This past week has confirmed for me that video coding is an arduous task! Right now I’m continuing to code my video data for my dissertation , and working on my criteria for analysis that will allow me to reduce the data and finish answering my research questions. I’m basically looking at the different modes of how docents interact with visitors (speech, gesture, etc) and suggesting patterns in which they interpret science to the public. I’m cross referencing the themes that emerge from this video analysis with my interview data to come up with some overarching outcomes.
So far the themes seem fairly clear, which is a nice feeling. Plus there seems to be a lot of cross over between the patterns in docent interpretation strategies, and what the literature deems effective interpretation. What is interesting is this group of docents have little to no formal interpretive training. So perhaps good communicative practice emerges on its own when you have constant contact with your audience. Food for thought for professional development activities with informal educators…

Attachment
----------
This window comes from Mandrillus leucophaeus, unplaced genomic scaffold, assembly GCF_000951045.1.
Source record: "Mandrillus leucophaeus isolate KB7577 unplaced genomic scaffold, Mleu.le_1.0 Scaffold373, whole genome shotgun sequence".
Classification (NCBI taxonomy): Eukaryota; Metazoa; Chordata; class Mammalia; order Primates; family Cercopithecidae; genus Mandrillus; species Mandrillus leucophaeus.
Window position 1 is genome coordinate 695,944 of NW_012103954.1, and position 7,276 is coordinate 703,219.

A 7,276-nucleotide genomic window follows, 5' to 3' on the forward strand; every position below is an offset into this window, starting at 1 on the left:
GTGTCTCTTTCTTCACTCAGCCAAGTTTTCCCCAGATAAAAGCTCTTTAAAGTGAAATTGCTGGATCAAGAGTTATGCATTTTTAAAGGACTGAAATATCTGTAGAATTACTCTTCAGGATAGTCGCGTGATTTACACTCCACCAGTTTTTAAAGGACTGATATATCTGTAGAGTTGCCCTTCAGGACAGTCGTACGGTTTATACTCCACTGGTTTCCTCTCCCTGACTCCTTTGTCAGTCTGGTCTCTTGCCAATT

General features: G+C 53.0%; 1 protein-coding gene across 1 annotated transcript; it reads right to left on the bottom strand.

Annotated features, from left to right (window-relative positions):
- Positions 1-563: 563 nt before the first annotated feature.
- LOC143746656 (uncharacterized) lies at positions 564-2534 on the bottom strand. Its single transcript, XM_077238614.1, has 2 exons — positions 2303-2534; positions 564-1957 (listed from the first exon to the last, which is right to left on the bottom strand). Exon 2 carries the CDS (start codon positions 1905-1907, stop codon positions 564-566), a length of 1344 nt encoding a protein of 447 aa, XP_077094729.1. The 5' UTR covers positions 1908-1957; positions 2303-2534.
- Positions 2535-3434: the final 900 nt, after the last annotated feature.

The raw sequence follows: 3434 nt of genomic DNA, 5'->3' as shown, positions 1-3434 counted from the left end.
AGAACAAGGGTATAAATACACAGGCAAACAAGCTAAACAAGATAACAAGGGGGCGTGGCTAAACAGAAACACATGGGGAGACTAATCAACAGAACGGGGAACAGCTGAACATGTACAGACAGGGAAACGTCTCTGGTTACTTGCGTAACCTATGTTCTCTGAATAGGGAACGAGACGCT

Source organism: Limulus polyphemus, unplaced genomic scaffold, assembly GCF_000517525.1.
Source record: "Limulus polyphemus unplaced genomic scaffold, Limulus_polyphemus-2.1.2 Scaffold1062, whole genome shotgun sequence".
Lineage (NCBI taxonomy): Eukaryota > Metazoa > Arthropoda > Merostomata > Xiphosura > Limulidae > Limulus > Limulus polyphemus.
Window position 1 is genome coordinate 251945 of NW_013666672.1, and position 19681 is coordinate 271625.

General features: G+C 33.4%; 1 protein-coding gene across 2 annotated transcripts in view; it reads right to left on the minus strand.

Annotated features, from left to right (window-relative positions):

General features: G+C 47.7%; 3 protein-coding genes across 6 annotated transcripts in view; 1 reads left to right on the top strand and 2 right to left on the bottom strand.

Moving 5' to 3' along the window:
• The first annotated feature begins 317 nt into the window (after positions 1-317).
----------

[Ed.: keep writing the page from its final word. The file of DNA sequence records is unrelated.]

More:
What’s interesting about this process is how well I know my data, but how tough it is to get it down on paper. I can talk until I am blue in the face about what my outcomes are coming out as, but it’s like translating an ancient text to get it written up in to structured chapters. Ah, the right of passage that is the final dissertation.
All this video coding has also got me thinking about our development of an automated video analysis process for the lab though. What kind of parameters do we set to have it process the vast landscape of data our camera system can collect, and therefore help reduce the data from the word go? As a researcher, imagining a data set that is already partially reduced puts a smile on my face.
So back to coding. I see coded people….